List Price: $24.00

Our Price: $23.00

(Save: $1.00 4%)

The most trusted explainer of the most mind-boggling concepts pulls back the veil of mystery that has too long cloaked the most valuable building blocks of modern science. Sean Carroll, with his genius for making complex notions entertaining, presents in his uniquely lucid voice the fundamental ideas informing the modern physics of reality.

Physics offers deep insights into the workings of the universe but those insights come in the form of equations that often look like gobbledygook. Sean Carroll shows that they are really like meaningful poems that can help us fly over sierras to discover a miraculous multidimensional landscape alive with radiant giants, warped space-time, and bewilderingly powerful forces. High school calculus is itself a centuries-old marvel as worthy of our gaze as the Mona Lisa. And it may come as a surprise the extent to which all our most cutting-edge ideas about black holes are built on the math calculus enables.

No one else could so smoothly guide readers toward grasping the very equation Einstein used to describe his theory of general relativity. In the tradition of the legendary Richard Feynman lectures presented sixty years ago, this book is an inspiring, dazzling introduction to a way of seeing that will resonate across cultural and generational boundaries for many years to come.

“What is most appealing in this ambitious book is its combination of technical accuracy and lightness of tone…reader-friendly…the scientific and mathematical aspects of the book are impeccable.”

—

“Reading

“Sean Carroll shows… that the essence of physics, including its fundamental equations, can be made accessible to anyone equipped with no more than high school math. Carroll is an accomplished science writer, a talent with few peers…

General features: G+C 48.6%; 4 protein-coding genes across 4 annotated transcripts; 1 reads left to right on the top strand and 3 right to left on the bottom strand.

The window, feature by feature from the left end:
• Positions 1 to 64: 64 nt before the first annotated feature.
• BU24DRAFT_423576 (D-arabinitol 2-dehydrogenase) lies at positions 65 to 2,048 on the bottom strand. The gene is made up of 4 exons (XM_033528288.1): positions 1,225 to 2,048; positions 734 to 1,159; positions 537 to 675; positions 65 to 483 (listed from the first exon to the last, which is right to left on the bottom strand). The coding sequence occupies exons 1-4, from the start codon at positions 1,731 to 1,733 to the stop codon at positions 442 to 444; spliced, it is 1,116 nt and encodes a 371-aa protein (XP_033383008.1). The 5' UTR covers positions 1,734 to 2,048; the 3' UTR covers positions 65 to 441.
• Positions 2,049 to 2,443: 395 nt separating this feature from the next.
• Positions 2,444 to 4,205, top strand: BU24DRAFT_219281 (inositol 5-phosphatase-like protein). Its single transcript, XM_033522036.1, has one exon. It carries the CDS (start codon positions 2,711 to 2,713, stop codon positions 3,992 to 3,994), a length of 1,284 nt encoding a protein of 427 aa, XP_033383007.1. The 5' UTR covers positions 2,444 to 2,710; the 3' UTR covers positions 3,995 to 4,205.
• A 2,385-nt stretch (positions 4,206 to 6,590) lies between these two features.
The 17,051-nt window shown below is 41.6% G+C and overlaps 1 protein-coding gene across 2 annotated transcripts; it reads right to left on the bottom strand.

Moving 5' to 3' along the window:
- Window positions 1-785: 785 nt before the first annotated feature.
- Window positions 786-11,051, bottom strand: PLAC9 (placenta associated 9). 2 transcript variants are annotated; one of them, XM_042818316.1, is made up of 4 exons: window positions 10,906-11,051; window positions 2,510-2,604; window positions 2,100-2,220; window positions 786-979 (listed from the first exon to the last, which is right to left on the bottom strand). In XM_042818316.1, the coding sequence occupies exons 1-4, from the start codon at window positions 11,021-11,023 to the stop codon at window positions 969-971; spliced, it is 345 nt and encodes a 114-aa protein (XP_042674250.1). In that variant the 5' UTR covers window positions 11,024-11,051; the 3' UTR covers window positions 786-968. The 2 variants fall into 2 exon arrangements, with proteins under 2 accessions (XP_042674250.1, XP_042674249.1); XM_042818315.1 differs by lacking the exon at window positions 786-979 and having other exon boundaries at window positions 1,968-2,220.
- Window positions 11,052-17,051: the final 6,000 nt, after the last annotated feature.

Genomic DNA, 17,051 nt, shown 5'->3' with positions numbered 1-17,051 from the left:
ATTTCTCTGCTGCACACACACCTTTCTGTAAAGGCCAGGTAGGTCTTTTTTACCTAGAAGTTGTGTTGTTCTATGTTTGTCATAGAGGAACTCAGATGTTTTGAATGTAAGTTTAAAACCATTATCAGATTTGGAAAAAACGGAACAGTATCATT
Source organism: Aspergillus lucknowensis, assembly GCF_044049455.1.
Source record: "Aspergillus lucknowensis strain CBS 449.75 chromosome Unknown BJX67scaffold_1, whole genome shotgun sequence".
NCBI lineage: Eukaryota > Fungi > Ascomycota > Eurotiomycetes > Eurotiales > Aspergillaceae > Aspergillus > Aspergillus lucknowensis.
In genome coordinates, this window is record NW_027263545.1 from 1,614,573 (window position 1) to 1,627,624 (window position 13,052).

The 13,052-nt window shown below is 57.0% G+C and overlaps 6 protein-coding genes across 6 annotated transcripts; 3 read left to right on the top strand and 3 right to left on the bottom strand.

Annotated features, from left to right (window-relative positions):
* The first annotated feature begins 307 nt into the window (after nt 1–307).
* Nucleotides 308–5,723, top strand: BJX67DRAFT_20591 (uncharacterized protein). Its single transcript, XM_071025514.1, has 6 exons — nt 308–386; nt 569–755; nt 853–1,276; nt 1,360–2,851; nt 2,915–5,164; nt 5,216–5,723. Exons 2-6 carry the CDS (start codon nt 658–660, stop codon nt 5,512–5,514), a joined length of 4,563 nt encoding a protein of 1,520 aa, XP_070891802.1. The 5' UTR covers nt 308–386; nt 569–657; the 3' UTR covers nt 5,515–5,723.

“Neat, and extremely simple: only a deep thinker such as Sean Carroll could introduce the complexity of Einstein’s general relativity in such a luminous and straightforward manner.”

—

—

—

“Sean Carroll's greatest gift isn't that he's an expert on the fundamentals of physics, which he is, but that he never speaks down to his reader. He assumes that anyone, even the uninitiated, can learn to understand the formulae that underlie complicated concepts like space and time. It is a pleasure to read his work, a greater pleasure still to get a world-class education from such a witty, thoughtful teacher.”

—

—

—

“If you are trying to find a short treatment of the key ideas of physics that is genuinely accessible to pretty much anyone with a high school math background... Sean’s two big strengths are an easy, informal manner of exposition and a gift for focusing on the physics and not letting the reader get lost in the weeds.

—

“I simply love it... Carroll is aware that you need to understand the math to truly comprehend the physics that underpins our greatest brainchildren. He diligently explains the concept of infinitesimal changes, for example, so that readers understand why Isaac Newton had to (co)invent calculus to explain planetary orbits. Over the course of the book, readers go from learning how to take a derivative to gaining an appreciation of the metric tensor that describes spacetime.”

“Anyone who is interested in fundamental physics is encouraged to read this book, especially young people interested in studying physics because they will get an excellent idea of the type of physical arguments they will encounter at university. Those who think their mathematical background isn’t sufficient will likely learn many new things, even though the later chapters are quite technical. And if you are at the other end of the spectrum, such as a working physicist, you will find the philosophical discussions of familiar concepts and the illuminating arguments included to elicit physical intuition most useful.”

“No-nonsense, not-dumbed-down explanations of basic laws of the universe that reward close attention.”

—

“One-of-a-kind…Carroll flips the script and illuminates the form and beauty underlying a discipline that helps us understand all that exists.”

—